2017 · CGH · Podcast

GI Pearls – October 16 – November 10 2017 – Episode 12

Show Notes for October 16- November 10 – Episode 12

  1. A comparison of the resection rate for cold and hot snare polypectomy for 4–9 mm colorectal polyps: a multicentre randomised controlled trial  – GUT.
  2. Impact of preprocedure simethicone on adenoma detection rate during colonoscopy – Endoscopy
  3. Laparoscopic ileocaecal resection versus infliximab for terminal ileitis in Crohn’s disease: a randomised controlled, open-label, multicentre trial – The Lancet – Gastro
  4. Modifiable factors associated with patient-reported pain during and after screening colonoscopy – Gut
  5. Accuracy and Safety of the Cytosponge for Asessment of Histologic Activity in EOE: Two center study – Am J Gastro
  6. Air Insufflation May Still be Ideal For Adenoma Detection – Am J Gastro
  7. Patients with Crohn’s Disease with High Body Mass Index Present More Frequent and Rapid Loss of Response to Infliximab – IBD journal
  8. Anesthesia Assistance in outpatient colonoscopy and risk of aspiration pneumonia, bowel perforation, and splenic injury. – Gastro
  9. Increased Risk for Mother-to-Infant Transmission of HCV Among Medicaid Recipience – Wisconsin – MMWR
  10. Upper gastrointestinal complications following ablation therapy for atrial fibrillation – NeuroGastro&Motility
  11. Hemorrhagic angiodysplasia of the digestive tract – GIE
  12. Colorectal cancer screening with the fecal immunochemical test in persons aged 30 to 49 years: focusing on the age for commencing screening – GIE
2017 · Podcast

GI Pearls – September 1-15 2017 – Episode 9

Show Notes for September 1-15 2017  Episode 009
  1. Asthma Is Associated With Subsequent Development of Inflammatory Bowel Disease: A Population-based Case–Control Study  – CGH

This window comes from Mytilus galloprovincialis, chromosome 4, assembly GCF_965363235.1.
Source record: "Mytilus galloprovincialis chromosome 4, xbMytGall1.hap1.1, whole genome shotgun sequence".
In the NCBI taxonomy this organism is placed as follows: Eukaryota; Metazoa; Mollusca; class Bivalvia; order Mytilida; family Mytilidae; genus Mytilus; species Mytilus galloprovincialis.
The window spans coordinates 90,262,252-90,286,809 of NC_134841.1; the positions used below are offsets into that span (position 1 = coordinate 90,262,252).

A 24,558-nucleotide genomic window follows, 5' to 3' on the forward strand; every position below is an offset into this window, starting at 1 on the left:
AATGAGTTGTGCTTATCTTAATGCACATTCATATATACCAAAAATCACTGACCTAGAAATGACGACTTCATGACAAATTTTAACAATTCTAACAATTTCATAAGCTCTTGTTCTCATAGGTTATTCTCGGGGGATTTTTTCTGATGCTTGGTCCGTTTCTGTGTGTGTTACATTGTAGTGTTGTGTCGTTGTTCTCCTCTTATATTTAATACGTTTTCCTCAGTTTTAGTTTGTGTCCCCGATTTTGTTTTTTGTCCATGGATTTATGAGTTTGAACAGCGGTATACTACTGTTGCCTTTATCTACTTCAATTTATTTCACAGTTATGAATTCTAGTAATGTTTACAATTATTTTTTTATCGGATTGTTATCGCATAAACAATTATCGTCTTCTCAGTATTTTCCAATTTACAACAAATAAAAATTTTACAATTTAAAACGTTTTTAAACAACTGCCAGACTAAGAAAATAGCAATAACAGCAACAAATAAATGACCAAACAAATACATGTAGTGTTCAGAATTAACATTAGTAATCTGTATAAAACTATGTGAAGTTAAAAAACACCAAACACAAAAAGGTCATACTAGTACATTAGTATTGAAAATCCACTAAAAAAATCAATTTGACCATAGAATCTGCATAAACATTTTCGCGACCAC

2. Laboratory predictors of bleeding and the effect of platelet and RBC transfusions on bleeding outcomes in the PLADO trial – Blood
  3. Therapeutic endoscopy-related GI bleeding and thromboembolic events in patients using warfarin or direct oral anticoagulants: results from a large nationwide database analysis – Gut
  4. Major Bleeding Risk During Anticoagulation with Warfarin, Dabigatran, Apixaban, or Rivaroxaban in Patients with Nonvalvular Atrial Fibrillation. – J of Managed Care & Spec Pharm
  5. Oral administration of conditioned medium obtained from mesenchymal stem cell culture prevents subsequent stricture formation after esophageal submucosal dissection in pigs. – GIE
  6. High Dietary Intake of Specific Fatty Acids Increases Risk of Flares in Patients With Ulcerative Colitis in Remission During Treatment With Aminosalicylates – CGH
  7. The American Society of Colon and Rectal Surgeons Clinical Practice Guidelines for the Management of Inherited Polyposis Syndromes – Dis of Col and Rectum.
  8. Measurement Bias of Polyp Size at Colonoscopy – Dis of Col and Rectum.
  9. Chronic Pancreatitis and Pancreatic Cancer Risk: A Systematic Review and Meta-analysis – Am J Gastro.
  10. Rural and Urban Residence During Early Life is Associated with Risk of Inflammatory Bowel Disease – AmJGastro